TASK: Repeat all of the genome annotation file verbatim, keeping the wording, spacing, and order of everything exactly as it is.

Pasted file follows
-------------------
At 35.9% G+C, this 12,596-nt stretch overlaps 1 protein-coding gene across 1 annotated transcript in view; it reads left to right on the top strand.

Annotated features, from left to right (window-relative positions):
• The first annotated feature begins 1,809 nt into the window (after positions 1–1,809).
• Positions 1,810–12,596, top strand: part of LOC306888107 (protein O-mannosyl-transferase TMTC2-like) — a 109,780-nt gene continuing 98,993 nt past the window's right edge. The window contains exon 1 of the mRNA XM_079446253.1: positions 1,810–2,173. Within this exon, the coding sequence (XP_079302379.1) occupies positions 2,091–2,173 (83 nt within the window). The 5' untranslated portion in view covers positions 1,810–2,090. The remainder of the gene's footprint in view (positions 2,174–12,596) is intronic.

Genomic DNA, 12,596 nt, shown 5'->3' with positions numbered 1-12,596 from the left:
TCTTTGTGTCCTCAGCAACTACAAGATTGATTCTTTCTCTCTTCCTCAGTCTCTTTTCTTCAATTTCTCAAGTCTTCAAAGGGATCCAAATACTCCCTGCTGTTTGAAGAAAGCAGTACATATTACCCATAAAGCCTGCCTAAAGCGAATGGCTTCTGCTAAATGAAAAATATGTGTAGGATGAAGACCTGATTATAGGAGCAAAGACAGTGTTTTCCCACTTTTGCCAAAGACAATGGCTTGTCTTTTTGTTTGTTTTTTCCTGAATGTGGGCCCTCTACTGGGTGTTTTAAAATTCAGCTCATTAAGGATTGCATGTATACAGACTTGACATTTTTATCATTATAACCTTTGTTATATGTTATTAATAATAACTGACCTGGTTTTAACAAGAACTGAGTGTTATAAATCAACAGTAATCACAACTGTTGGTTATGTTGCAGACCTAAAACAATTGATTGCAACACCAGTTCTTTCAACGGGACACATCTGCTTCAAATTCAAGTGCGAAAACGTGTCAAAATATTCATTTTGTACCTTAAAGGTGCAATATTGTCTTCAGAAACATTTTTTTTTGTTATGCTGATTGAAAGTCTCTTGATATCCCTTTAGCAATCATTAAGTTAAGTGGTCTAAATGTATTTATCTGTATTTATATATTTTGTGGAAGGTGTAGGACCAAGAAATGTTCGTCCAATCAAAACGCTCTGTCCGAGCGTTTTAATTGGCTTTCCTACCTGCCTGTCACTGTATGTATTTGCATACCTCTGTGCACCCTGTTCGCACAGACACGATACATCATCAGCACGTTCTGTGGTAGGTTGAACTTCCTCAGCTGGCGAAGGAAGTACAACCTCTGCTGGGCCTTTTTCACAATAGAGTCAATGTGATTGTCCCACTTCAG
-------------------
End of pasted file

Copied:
At 35.9% G+C, this 12,596-nt stretch overlaps 1 protein-coding gene across 1 annotated transcript in view; it reads left to right on the top strand.

Annotated features, from left to right (window-relative positions):
• The first annotated feature begins 1,809 nt into the window (after positions 1–1,809).
• Positions 1,810–12,596, top strand: part of LOC306888107 (protein O-mannosyl-transferase TMTC2-like) — a 109,780-nt gene continuing 98,993 nt past the window's right edge. The window contains exon 1 of the mRNA XM_079446253.1: positions 1,810–2,173. Within this exon, the coding sequence (XP_079302379.1) occupies positions 2,091–2,173 (83 nt within the window). The 5' untranslated portion in view covers positions 1,810–2,090. The remainder of the gene's footprint in view (positions 2,174–12,596) is intronic.

Genomic DNA, 12,596 nt, shown 5'->3' with positions numbered 1-12,596 from the left:
TCTTTGTGTCCTCAGCAACTACAAGATTGATTCTTTCTCTCTTCCTCAGTCTCTTTTCTTCAATTTCTCAAGTCTTCAAAGGGATCCAAATACTCCCTGCTGTTTGAAGAAAGCAGTACATATTACCCATAAAGCCTGCCTAAAGCGAATGGCTTCTGCTAAATGAAAAATATGTGTAGGATGAAGACCTGATTATAGGAGCAAAGACAGTGTTTTCCCACTTTTGCCAAAGACAATGGCTTGTCTTTTTGTTTGTTTTTTCCTGAATGTGGGCCCTCTACTGGGTGTTTTAAAATTCAGCTCATTAAGGATTGCATGTATACAGACTTGACATTTTTATCATTATAACCTTTGTTATATGTTATTAATAATAACTGACCTGGTTTTAACAAGAACTGAGTGTTATAAATCAACAGTAATCACAACTGTTGGTTATGTTGCAGACCTAAAACAATTGATTGCAACACCAGTTCTTTCAACGGGACACATCTGCTTCAAATTCAAGTGCGAAAACGTGTCAAAATATTCATTTTGTACCTTAAAGGTGCAATATTGTCTTCAGAAACATTTTTTTTTGTTATGCTGATTGAAAGTCTCTTGATATCCCTTTAGCAATCATTAAGTTAAGTGGTCTAAATGTATTTATCTGTATTTATATATTTTGTGGAAGGTGTAGGACCAAGAAATGTTCGTCCAATCAAAACGCTCTGTCCGAGCGTTTTAATTGGCTTTCCTACCTGCCTGTCACTGTATGTATTTGCATACCTCTGTGCACCCTGTTCGCACAGACACGATACATCATCAGCACGTTCTGTGGTAGGTTGAACTTCCTCAGCTGGCGAAGGAAGTACAACCTCTGCTGGGCCTTTTTCACAATAGAGTCAATGTGATTGTCCCACTTCAG